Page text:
Results of a Black Box Study on the Accuracy and Reliability of Palm Print Comparisons

Results of a Black Box Study on the Accuracy and Reliability of Palm Print Comparisons

This webinar originally occurred on March 12, 2020
Duration: 1 hour


In 2011, a team of researchers from the FBI and Noblis published in the Proceedings of the National Academy of Sciences the first large-scale black box study measuring the accuracy of fingerprint examiners. They reported a low rate of false positives (0.1%) and a much higher rate of false negatives (about 7.5%). The FBI/Noblis study dealt only with impressions originating from the distal phalanges of fingers (fingerprints). Anecdotally, it is estimated that approximately 30% of comparison cases involve palm impressions. It has been hitherto unknown whether examiners are equally accurate at both tasks. This presentation provided the results of a first-of-its-kind large-scale black box study that measured examiners’ accuracy when conducting exclusively palm comparisons.

This presentation reported on the results recorded both during the Analysis and Comparison phases by a total of 226 fingerprint examiners. These examiners carried out a total of 12,279 determinations in Analysis and 9,460 decisions following Comparison. The pool of cases was composed of 526 pairings of known ground truth, that is the source of the unknown impressions was known to the researchers before conducting the study. Both known mated pairs and known non-mated pairs were presented. Participants first performed a suitability analysis on unknown marks. As such, not all unknown marks proceeded to comparison. Those deemed by the examiner to be unsuitable were not presented with a known exemplar to compare. Unknown marks and known exemplars varied in quantity and quality of features to reflect the complexity of casework.

Online applications were also presented for exploring the results of the study. The implications of these results on the reporting of “error rates” associated with palm print examinations will be discussed along with the implications and incidence of “questionable” conclusions that may not be supported by a consensus panel.

Learning Objectives

  1. Attendees will understand how the study was designed and be aware of the results, which can be used in court to support the accuracy and reliability of palmar comparisons.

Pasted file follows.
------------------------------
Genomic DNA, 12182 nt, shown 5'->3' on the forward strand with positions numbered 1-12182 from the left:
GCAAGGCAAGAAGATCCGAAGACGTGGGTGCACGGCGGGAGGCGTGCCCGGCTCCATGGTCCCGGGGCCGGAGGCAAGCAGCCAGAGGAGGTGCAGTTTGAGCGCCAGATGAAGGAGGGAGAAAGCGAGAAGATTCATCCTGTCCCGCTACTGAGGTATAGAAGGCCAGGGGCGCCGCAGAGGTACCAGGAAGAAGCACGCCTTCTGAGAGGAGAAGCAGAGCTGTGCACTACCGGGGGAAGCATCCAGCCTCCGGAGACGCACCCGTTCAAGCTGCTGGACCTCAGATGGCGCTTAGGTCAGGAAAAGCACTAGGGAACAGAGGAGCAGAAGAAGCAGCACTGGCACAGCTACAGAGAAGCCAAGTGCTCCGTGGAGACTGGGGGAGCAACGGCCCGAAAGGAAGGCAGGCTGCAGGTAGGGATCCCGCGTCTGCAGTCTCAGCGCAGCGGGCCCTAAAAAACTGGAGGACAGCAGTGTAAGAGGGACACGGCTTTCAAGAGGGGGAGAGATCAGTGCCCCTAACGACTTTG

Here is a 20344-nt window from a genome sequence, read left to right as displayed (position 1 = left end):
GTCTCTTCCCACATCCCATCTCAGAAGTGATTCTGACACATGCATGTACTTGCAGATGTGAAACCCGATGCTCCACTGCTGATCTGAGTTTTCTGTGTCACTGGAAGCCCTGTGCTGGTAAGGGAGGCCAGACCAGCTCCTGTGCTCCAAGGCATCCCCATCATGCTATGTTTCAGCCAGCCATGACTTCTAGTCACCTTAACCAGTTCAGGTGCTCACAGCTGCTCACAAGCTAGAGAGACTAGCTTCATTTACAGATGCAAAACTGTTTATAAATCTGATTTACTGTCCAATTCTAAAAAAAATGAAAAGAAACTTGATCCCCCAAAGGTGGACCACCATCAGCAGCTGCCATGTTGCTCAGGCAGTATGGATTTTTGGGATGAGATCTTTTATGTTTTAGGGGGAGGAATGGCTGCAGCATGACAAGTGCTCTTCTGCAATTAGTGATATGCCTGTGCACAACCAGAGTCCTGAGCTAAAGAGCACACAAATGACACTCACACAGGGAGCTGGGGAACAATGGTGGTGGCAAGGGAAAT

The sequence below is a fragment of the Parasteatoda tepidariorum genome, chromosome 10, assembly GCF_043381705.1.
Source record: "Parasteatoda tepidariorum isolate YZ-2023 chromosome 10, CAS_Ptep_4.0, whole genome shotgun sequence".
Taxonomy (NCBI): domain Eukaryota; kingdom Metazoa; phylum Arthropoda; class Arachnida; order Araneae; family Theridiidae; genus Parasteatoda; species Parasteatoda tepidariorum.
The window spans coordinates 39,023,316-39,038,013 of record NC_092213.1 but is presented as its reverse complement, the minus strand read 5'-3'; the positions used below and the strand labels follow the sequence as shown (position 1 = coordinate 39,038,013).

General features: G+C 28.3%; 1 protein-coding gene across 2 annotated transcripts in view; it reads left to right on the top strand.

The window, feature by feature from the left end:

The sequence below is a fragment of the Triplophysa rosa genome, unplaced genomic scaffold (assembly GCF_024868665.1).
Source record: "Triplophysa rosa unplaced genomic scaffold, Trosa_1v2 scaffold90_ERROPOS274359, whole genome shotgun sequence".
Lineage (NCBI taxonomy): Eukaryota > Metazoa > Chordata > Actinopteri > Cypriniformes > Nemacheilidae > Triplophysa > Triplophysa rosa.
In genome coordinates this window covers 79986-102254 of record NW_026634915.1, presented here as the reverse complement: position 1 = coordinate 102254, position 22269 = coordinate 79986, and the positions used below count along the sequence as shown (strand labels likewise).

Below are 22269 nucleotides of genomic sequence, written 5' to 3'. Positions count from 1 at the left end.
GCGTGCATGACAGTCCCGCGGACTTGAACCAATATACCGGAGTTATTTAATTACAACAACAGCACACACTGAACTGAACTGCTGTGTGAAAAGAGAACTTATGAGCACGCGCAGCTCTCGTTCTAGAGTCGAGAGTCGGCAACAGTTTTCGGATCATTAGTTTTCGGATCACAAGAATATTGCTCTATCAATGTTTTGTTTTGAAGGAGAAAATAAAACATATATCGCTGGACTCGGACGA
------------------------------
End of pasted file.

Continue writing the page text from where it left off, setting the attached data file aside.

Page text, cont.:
2. Attendees will have considered the ways in which a conclusion can be questionable, even if it agrees with ground truth, and why this is important in real casework.
  3. Attendees will have a greater understanding of the levels of variability and agreement between examiners on value and comparison decisions for palmar impressions


  • Heidi Eldridge
  • Christophe Champod

Funding for this Forensic Technology Center of Excellence webinar has been provided by the National Institute of Justice, Office of Justice Programs, U.S. Department of Justice.

The opinions, findings, and conclusions or recommendations expressed in this webinar are those of the presenter(s) and do not necessarily reflect those of the U.S. Department of Justice.

Contact us at with any questions and subscribe to our newsletter for notifications.

Related Content

FLN-TWG: A Roadmap to Improve Research and Technology Transition in Forensic Science

← Back to FLN-TWG Main Page  Forensic Laboratory Needs Technology Working Group (FLN-TWG) The National Institute of Justice (NIJ), in partnership with the Forensic Technology Center of Excellence (FTCOE) at RTI International, formed the Forensic Laboratory Needs Technology Working Group…

Evaluation of Purdue University’s 3D Imaging Prototype for Footwear and Tire Impressions

Date September 2022 Overview Supported by two National Institute of Justice (NIJ) awards (2016-DN-BX-0189 and 2019-R2-CX-0069), Dr. Song Zhang and his research team at Purdue University led the development of a fully automated 3D imaging system for footwear and tire…

2022 Update: 3D Imaging Technologies and Virtual Comparison Microscopy for Firearms Examination, A Landscape Study

Date August 2022 Overview The National Institute of Justice’s (NIJ) Forensic Technology Center of Excellence (FTCOE), led by RTI International, provides resources that promote the use of technologies in the forensic community. This report is an update to a 2016…